though not active in the economy - does not devalue the relative value of money, and create rise in the demand for real stores of value?
In the long run it certainly does. In the short term you'll obviously see fluctuations. Also, remember other central banks are devaluing their currency too. If their currency devalues at a higher rate than the Fed the net effect is a stronger dollar especially where we are direct trading partners with those countries under those central banks (bank of china, japan, ECB).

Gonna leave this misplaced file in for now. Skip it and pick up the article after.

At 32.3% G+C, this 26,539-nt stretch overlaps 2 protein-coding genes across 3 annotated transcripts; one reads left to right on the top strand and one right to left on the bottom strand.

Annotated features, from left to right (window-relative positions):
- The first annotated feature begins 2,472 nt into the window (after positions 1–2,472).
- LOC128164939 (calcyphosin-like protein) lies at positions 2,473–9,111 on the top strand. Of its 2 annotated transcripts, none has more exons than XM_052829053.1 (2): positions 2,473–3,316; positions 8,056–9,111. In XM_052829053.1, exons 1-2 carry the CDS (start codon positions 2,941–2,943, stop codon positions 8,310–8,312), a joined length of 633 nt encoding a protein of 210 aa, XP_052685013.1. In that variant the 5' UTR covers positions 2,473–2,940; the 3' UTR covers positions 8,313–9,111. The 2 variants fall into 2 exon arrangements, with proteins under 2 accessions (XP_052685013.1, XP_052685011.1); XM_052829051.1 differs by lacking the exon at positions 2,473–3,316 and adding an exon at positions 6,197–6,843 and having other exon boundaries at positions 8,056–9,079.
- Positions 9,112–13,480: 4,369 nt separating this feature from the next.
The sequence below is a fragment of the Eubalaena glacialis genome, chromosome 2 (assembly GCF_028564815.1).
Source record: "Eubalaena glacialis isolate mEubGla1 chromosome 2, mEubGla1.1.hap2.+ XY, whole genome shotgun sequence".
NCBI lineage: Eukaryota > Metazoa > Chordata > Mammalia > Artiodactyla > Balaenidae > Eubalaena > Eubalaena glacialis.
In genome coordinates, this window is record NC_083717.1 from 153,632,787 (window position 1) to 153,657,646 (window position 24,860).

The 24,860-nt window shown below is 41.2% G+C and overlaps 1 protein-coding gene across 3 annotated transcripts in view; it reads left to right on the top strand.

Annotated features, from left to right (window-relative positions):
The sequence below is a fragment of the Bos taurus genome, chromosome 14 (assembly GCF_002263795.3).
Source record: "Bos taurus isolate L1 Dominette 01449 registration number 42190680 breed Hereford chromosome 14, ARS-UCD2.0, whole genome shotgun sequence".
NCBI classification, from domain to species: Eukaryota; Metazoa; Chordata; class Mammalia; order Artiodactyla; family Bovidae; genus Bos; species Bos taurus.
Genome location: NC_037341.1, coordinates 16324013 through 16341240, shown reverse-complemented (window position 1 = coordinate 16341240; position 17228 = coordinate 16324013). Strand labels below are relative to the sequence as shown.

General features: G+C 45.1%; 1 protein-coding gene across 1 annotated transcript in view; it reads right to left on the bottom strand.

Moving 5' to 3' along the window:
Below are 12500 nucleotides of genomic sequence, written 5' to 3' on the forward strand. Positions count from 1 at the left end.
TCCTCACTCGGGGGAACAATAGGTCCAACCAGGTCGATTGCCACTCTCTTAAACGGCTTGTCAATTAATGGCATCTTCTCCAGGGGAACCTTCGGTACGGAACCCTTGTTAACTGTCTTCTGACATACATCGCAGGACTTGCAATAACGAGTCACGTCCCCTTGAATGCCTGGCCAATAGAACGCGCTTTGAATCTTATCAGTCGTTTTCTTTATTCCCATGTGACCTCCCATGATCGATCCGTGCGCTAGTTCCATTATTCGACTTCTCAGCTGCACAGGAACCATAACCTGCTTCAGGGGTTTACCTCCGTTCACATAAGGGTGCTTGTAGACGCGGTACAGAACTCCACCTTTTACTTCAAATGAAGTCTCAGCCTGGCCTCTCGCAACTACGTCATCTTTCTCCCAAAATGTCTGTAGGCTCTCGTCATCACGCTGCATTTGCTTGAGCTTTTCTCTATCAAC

I'm sure you get a much more informed answer form the likes of Russian, Poodle, Fizzle, Flask, Fenton, or Benny, but there's my $0.02.
This post was edited on 2/20 at 9:12 am